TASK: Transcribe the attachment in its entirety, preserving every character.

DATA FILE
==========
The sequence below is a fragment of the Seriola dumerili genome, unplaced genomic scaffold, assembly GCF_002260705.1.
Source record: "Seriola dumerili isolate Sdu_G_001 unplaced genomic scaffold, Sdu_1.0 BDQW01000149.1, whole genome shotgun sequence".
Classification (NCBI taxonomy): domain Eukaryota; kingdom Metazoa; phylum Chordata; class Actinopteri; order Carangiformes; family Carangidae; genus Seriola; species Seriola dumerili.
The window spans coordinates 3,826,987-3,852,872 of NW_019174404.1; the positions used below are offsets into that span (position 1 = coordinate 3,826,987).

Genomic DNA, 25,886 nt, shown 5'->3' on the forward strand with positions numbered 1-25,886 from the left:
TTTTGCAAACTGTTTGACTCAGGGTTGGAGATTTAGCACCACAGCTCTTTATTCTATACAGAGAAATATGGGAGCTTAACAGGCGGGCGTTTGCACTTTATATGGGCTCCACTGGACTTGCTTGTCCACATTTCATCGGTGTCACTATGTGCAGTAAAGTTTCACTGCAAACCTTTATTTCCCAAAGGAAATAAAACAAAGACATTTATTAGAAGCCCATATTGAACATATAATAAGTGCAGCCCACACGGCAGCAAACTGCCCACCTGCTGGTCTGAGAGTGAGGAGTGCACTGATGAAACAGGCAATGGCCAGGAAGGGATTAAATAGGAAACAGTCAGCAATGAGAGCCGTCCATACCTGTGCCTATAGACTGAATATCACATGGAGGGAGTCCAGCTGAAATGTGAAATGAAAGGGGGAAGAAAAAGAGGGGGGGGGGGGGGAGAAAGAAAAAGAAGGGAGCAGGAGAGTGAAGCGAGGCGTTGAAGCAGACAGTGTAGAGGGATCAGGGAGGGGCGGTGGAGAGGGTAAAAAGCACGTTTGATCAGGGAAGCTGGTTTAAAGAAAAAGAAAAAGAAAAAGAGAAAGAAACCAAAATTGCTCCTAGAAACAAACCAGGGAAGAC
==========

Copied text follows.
The sequence below is a fragment of the Seriola dumerili genome, unplaced genomic scaffold, assembly GCF_002260705.1.
Source record: "Seriola dumerili isolate Sdu_G_001 unplaced genomic scaffold, Sdu_1.0 BDQW01000149.1, whole genome shotgun sequence".
Classification (NCBI taxonomy): domain Eukaryota; kingdom Metazoa; phylum Chordata; class Actinopteri; order Carangiformes; family Carangidae; genus Seriola; species Seriola dumerili.
The window spans coordinates 3,826,987-3,852,872 of NW_019174404.1; the positions used below are offsets into that span (position 1 = coordinate 3,826,987).

Genomic DNA, 25,886 nt, shown 5'->3' on the forward strand with positions numbered 1-25,886 from the left:
TTTTGCAAACTGTTTGACTCAGGGTTGGAGATTTAGCACCACAGCTCTTTATTCTATACAGAGAAATATGGGAGCTTAACAGGCGGGCGTTTGCACTTTATATGGGCTCCACTGGACTTGCTTGTCCACATTTCATCGGTGTCACTATGTGCAGTAAAGTTTCACTGCAAACCTTTATTTCCCAAAGGAAATAAAACAAAGACATTTATTAGAAGCCCATATTGAACATATAATAAGTGCAGCCCACACGGCAGCAAACTGCCCACCTGCTGGTCTGAGAGTGAGGAGTGCACTGATGAAACAGGCAATGGCCAGGAAGGGATTAAATAGGAAACAGTCAGCAATGAGAGCCGTCCATACCTGTGCCTATAGACTGAATATCACATGGAGGGAGTCCAGCTGAAATGTGAAATGAAAGGGGGAAGAAAAAGAGGGGGGGGGGGGGGAGAAAGAAAAAGAAGGGAGCAGGAGAGTGAAGCGAGGCGTTGAAGCAGACAGTGTAGAGGGATCAGGGAGGGGCGGTGGAGAGGGTAAAAAGCACGTTTGATCAGGGAAGCTGGTTTAAAGAAAAAGAAAAAGAAAAAGAGAAAGAAACCAAAATTGCTCCTAGAAACAAACCAGGGAAGAC